Feisty comic crusader still turning heads 

Who: Suzanne Westenhoefer

What: Altitude 12 Comedy Night and Charity Auction

Where: Fairmont Chateau Whistler

When: Wednesday, Feb. 4., 8 p.m.

Tickets: $50

Ellen. Rosie. Such is their celebrity their last names are pretty much unnecessary. If you’re talking gays and lesbians in the entertainment industry, it would appear that lesbian comics have made pretty good inroads into the mainstream.

So that’s why it’s surprising to hear that when Suzanne Westenhoefer opened her set on David Letterman’s Late Show last March with a crack about her girlfriend, it marked the first appearance by an openly gay or lesbian comedian on the program. It was, she says "a big deal," adding a dry "woo hoo!"

Technically, explains Westenhoefer, the aforementioned pair and others like them established themselves in television and film before coming out as lesbians, making neither "gay comics."

So it seems in an era where Will and Grace sit comfortably at the top of the Nielsen ratings, The Hours claims Best Actress Oscar accolades, and Britney and Madonna play lesbo-chic tonsil hockey as a publicity stunt, there are still some bridges to cross. Still some milestones. Still some "firsts."

Another first for Westenhoefer will be her appearance in Whistler this Wednesday. Altitude 12, Whistler’s annual gay and lesbian ski and snowboard week is once again hosting a comedy night and charity silent auction, for which Westenhoefer and Canadian comic Roman Danylo are the headlining acts. All proceeds from the auction will benefit the Western Canadian Pediatric AIDS Society, also the charity recipient of Altitude 11’s comedy night and silent auction, which raised just over $25,000.

Since the Pennsylvania-raised Westenhoefer doesn’t ski ("I actually don’t do anything outdoors, but I’ll be very excited that everybody else is," she quips) it’s the comedy that’s bringing her to town. In the game for 12 years now, Westenhoefer performs between 80 and 90 shows every year for a variety of audiences, both gay and straight.

"It really depends on what town you’re in and who’s producing it. If Dykes on Bikes are bringing you to Kansas City, it’s pretty much just gonna be gay girls," she says.

Sometimes the orientation of the audience can even be influenced by extenuating circumstances, such as when she performs in Utah, where she can’t be billed as a "lesbian" since the word is apparently restricted from mainstream publication by obscenity laws. Instead she’s billed as "feminist," a term which tends to result in some confusion.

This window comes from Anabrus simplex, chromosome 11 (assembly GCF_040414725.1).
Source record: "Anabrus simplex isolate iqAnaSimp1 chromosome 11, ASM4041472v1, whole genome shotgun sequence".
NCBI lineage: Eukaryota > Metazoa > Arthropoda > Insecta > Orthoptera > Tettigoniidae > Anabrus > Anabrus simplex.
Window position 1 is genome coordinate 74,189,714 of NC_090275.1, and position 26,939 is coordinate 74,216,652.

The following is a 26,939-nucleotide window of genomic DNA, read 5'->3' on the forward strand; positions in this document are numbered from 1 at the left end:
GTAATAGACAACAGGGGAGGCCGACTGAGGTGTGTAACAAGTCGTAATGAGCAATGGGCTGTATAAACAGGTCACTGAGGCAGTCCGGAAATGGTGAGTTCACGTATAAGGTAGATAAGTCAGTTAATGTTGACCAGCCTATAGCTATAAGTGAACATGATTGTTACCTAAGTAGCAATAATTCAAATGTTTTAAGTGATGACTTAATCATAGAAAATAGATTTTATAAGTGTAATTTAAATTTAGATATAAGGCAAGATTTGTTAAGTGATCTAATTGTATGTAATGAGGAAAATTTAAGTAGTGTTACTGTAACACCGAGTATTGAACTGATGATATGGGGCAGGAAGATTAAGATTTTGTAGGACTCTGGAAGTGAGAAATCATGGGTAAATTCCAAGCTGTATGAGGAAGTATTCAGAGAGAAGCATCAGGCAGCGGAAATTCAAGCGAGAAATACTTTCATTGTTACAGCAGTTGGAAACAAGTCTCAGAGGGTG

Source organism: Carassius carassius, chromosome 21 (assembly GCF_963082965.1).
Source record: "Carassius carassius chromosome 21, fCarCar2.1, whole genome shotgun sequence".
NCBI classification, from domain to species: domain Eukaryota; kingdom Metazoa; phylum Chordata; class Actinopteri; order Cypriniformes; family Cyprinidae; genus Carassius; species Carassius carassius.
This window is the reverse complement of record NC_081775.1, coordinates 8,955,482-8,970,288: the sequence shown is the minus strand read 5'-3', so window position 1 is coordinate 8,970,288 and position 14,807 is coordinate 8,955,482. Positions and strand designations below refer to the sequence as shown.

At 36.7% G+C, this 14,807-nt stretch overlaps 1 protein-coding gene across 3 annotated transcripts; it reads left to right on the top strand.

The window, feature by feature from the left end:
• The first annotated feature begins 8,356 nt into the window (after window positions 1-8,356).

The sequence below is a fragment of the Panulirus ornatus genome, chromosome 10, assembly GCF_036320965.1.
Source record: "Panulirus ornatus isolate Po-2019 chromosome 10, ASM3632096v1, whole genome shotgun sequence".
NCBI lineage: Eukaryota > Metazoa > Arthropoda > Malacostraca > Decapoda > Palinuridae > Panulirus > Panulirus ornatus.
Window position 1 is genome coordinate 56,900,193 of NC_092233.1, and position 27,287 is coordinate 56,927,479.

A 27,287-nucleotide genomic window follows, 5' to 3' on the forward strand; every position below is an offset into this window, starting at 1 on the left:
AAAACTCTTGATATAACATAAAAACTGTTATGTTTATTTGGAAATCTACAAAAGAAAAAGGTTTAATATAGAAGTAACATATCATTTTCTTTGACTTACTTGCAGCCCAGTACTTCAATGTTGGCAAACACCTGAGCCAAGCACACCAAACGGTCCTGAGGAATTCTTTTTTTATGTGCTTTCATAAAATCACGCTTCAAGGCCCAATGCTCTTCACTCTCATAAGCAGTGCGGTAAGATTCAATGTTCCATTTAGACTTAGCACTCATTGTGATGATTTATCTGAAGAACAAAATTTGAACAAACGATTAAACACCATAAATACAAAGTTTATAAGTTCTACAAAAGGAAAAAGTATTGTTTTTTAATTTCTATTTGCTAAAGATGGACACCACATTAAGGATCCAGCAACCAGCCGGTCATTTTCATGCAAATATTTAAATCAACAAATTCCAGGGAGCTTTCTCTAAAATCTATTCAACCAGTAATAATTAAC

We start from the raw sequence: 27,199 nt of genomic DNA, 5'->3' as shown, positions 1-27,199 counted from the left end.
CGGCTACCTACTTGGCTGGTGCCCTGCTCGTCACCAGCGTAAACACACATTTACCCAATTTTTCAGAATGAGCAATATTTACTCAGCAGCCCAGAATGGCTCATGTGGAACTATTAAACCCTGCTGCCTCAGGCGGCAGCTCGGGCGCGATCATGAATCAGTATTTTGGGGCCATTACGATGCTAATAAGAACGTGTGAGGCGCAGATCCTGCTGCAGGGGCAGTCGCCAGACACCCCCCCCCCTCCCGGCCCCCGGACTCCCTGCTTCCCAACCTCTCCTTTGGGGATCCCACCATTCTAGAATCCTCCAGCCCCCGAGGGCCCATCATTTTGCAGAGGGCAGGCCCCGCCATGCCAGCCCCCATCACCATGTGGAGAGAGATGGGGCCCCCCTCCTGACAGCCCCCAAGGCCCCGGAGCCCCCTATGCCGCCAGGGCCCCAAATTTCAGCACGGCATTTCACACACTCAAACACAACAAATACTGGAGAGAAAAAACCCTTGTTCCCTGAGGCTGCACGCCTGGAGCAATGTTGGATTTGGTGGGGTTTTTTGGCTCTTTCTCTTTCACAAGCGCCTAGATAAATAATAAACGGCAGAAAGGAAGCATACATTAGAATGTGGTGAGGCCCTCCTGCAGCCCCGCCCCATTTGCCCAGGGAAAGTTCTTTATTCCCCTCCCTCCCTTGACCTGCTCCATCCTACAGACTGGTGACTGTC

"They called me a ‘female alternative comic once,’" she says. "Isn’t that technically a guy?"

Unlike many gay and lesbian performers that start out in the comfy confines of their own scene and branch out into the mainstream, Westenhoefer went about building a career from the opposite direction.

"Because I started out doing gay comedy in the straight clubs, all my audiences were straight. The gay people found me. And so there’s sort of a backwards quality to that," she notes.

Just by the sound of her slightly flinty voice you can tell Suzanne Westenhoefer is a tough chick. Not that she’s defensive, or huffy, just good and tough.

It’s got to be due to tough early years in New York City’s comedy clubs, trying to make a name for herself, and determined to do so as a proud lesbian, long before big gay Rosie was flinging koosh-balls at adoring housewives on daytime TV.

"I was a shock. And it was hard and it was fun for me to be groundbreaking, and also quite terrifying," Westenhoefer remembers. "There was an adrenaline rush as to whether they were going to accept it and most of the time they did but pretty grudgingly. It was pretty intense."

And then there were those she says who made up their minds not to like her, no matter what.

"You could see them shut down right there in the audience," she adds. "That was always painful. I took it personally."

But along with the toughness comes a desire to fix things. Is she a civil rights crusader? The answer is yes.

"And I have been forever, and it’s still as unpopular now as it was back then," she says dryly.

And she’s willing to perform in support of pretty much any charity, so long as the cause is just. This includes Wednesday’s charity auction for the Western Canadian Pediatric AIDS society. Planned Parenthood is the one organization to which Westenhoefer says she regularly writes a cheque.

"Yeah," she says proudly, "I’m a big pro-choice girl."

Catch Suzanne Westenhoefer along with Canadian comic Roman Danylo this Wednesday at Altitude 12’s annual comedy night and charity silent auction in the Grand Ballroom at the Fairmont Chateau Whistler. Items up for bid include spa packages, ski equipment and artwork. Tickets to the event are $50, with reduced rates for locals. Doors open at 8 p.m. for pre-performance cocktails. For more information go to www.outontheslopes.com or call 604-938-2769.


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